Whether your puppy is growing or your dog has changing dietary needs, there are many reasons puppy and dog owners consider making a change. Transitioning dog food can be safe, healthy, and relatively simple. Owners should focus on patience and planning. These two elements make the process easier for you and for your pet.

Before you start
Don’t be worried that you don’t know how to switch dog food. It becomes easy in a short period of time. Although you’ll be anxious to get the process started, switching dog food is a process. In order to see the difference your new food can make in your dog, please allow 7 - 10 days to ease the transition from his current food. Each day, simply feed a little less of the previous food and a little more of the new food until you’re feeding the new food exclusively. This gradual transition will help avoid unnecessary stomach upsets or dietary problems.

DAY 1-2
When transitioning dog food, introduce new food to your dog in small amounts, still primarily feeding him his old food. When switching dog food, measure the amount of new food that you're adding in and make sure to remove an equal amount of your dog's current food. (For example, if you are adding in a 1/8 a cup of the new food, remove 1/8 a cup of the current food.)

DAY 3-5
By now, transitioning dog food is part of your routine. Feed a little bit more of the new food to your dog each day, while continuing to remove the equivalent amount of the current food.

DAY 6-7
Continue adding in your dog's new food, and removing an equal amount of the current food. By now the new food should be making up the majority of your dog's meal.

DAY 7-10
Continue increasing the amount of the new food and decreasing your dog’s former food until you are feeding the new food exclusively. Now you’ve successfully completed switching dog food!

These basic guidelines will set you and your dog up for a positive transition to a new food. SWITCH TO PURINA® SUPERCOAT TODAY TM

Are grains good for dogs?
Dog Food

Because of our decades of nutrition research, we've seen evidence that nutritious grains like corn produce positive outcomes in dogs. Nutritious grains deliver more complete nutrition than the ingredients that brands typically use to substitute for grains, like potatoes. When it comes to the nutrients dogs need, grains deliver. They provide antioxidants, energy-rich carbohydrate and fiber to promote digestion. Grains are team players. Our long-term research has shown that grains like corn are key for helping dogs digest other nutrients in their foods.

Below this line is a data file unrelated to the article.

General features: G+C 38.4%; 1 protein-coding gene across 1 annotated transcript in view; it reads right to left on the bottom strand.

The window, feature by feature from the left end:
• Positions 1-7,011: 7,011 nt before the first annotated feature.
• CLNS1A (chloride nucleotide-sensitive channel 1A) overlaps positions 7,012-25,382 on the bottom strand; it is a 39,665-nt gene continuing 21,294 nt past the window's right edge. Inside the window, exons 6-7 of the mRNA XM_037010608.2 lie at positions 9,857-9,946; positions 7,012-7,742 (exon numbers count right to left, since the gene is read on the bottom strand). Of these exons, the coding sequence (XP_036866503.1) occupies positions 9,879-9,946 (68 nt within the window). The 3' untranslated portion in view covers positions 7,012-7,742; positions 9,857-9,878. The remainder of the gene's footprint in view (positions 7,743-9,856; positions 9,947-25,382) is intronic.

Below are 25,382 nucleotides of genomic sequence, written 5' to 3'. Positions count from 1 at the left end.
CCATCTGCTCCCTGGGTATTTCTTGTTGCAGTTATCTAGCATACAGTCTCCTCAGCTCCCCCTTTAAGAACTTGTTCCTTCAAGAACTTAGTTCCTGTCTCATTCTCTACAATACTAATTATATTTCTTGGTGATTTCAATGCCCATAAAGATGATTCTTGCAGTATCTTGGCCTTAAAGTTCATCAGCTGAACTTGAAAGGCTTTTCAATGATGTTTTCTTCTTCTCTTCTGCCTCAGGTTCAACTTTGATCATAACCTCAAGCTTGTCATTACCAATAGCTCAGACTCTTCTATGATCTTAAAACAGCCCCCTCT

Myths vs. Reality
So why have grains and corn become the object of debate when it comes to giving dogs the best nutrition possible? Well, we think it's due to a couple of myths.

Truth #1: Dogs are not Carnivores
Many people believe dogs are carnivores. In fact, dogs are omnivores. Even wolves in the wild derive nutrition from both plant and animal sources

Truth #2: Dogs are not Allergic to Grain
Many people believe that dogs are allergic to grain. Here's the truth. Less than 1% of dogs are allergic. We make products formulated without grain for the less than 1% of dogs who may have sensitivity to grain. For the other 99%, we believe the responsible thing to do is provide them with the best formulations for their needs, which include grains.

Can I feed table scraps to my dog?
Dog health care

Feeding your dog table scraps may feel like a natural way to share food with your dog, but it can be a bad idea. Table scraps should not be used as a substitute for a complete and balanced dog food. Your dog needs balanced nutrition that scraps from the table do not fully provide.

Dogs may enjoy a table scrap or two, but that doesn’t mean they should be included as part of your dog’s diet. That's because most human food doesn't provide the complete and balanced nutrition dogs need.

Table scraps can contribute to excess calories in your dog’s diet, leading to unwelcome weight gain. Treats may be a better option, though they should be limited to no more than 10% of your dog’s total daily calories.

Ask your veterinarian if these extras are ok for your dog. In general, table scraps are not good for your dog, and we recommend avoiding them.